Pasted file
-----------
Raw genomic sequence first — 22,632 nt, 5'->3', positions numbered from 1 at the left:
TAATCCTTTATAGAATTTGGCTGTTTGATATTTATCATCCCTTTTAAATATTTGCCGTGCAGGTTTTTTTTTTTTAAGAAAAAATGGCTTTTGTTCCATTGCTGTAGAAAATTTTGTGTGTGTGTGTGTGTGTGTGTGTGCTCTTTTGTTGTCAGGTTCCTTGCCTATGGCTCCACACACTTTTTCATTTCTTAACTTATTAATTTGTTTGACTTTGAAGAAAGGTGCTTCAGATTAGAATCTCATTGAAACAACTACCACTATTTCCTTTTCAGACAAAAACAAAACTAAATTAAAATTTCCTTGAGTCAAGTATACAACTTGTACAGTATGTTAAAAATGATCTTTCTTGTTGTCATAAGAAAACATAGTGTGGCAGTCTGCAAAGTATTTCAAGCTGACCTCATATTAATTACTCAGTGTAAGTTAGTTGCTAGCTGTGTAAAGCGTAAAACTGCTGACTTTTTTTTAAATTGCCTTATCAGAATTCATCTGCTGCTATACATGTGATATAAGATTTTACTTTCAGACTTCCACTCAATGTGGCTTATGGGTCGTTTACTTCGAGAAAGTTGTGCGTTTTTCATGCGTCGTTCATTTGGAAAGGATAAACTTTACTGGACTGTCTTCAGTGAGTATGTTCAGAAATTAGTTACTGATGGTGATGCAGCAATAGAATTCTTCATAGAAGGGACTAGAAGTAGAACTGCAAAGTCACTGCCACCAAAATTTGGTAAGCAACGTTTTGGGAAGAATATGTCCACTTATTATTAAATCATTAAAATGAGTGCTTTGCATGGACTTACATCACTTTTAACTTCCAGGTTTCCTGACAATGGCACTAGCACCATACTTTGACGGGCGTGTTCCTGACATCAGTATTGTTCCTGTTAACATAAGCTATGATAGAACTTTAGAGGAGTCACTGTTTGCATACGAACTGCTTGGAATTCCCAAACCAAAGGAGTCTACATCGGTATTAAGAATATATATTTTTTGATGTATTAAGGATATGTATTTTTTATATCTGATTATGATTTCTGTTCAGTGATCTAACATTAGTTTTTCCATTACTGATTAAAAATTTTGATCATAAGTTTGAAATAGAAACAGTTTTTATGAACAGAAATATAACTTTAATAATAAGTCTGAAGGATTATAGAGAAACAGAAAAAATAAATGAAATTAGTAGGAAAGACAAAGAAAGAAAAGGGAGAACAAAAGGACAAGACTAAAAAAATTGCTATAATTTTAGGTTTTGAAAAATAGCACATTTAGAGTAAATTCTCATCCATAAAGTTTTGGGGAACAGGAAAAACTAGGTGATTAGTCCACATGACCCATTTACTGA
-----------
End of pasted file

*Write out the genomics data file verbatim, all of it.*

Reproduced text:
Raw genomic sequence first — 22,632 nt, 5'->3', positions numbered from 1 at the left:
TAATCCTTTATAGAATTTGGCTGTTTGATATTTATCATCCCTTTTAAATATTTGCCGTGCAGGTTTTTTTTTTTTAAGAAAAAATGGCTTTTGTTCCATTGCTGTAGAAAATTTTGTGTGTGTGTGTGTGTGTGTGTGTGCTCTTTTGTTGTCAGGTTCCTTGCCTATGGCTCCACACACTTTTTCATTTCTTAACTTATTAATTTGTTTGACTTTGAAGAAAGGTGCTTCAGATTAGAATCTCATTGAAACAACTACCACTATTTCCTTTTCAGACAAAAACAAAACTAAATTAAAATTTCCTTGAGTCAAGTATACAACTTGTACAGTATGTTAAAAATGATCTTTCTTGTTGTCATAAGAAAACATAGTGTGGCAGTCTGCAAAGTATTTCAAGCTGACCTCATATTAATTACTCAGTGTAAGTTAGTTGCTAGCTGTGTAAAGCGTAAAACTGCTGACTTTTTTTTAAATTGCCTTATCAGAATTCATCTGCTGCTATACATGTGATATAAGATTTTACTTTCAGACTTCCACTCAATGTGGCTTATGGGTCGTTTACTTCGAGAAAGTTGTGCGTTTTTCATGCGTCGTTCATTTGGAAAGGATAAACTTTACTGGACTGTCTTCAGTGAGTATGTTCAGAAATTAGTTACTGATGGTGATGCAGCAATAGAATTCTTCATAGAAGGGACTAGAAGTAGAACTGCAAAGTCACTGCCACCAAAATTTGGTAAGCAACGTTTTGGGAAGAATATGTCCACTTATTATTAAATCATTAAAATGAGTGCTTTGCATGGACTTACATCACTTTTAACTTCCAGGTTTCCTGACAATGGCACTAGCACCATACTTTGACGGGCGTGTTCCTGACATCAGTATTGTTCCTGTTAACATAAGCTATGATAGAACTTTAGAGGAGTCACTGTTTGCATACGAACTGCTTGGAATTCCCAAACCAAAGGAGTCTACATCGGTATTAAGAATATATATTTTTTGATGTATTAAGGATATGTATTTTTTATATCTGATTATGATTTCTGTTCAGTGATCTAACATTAGTTTTTCCATTACTGATTAAAAATTTTGATCATAAGTTTGAAATAGAAACAGTTTTTATGAACAGAAATATAACTTTAATAATAAGTCTGAAGGATTATAGAGAAACAGAAAAAATAAATGAAATTAGTAGGAAAGACAAAGAAAGAAAAGGGAGAACAAAAGGACAAGACTAAAAAAATTGCTATAATTTTAGGTTTTGAAAAATAGCACATTTAGAGTAAATTCTCATCCATAAAGTTTTGGGGAACAGGAAAAACTAGGTGATTAGTCCACATGACCCATTTACTGA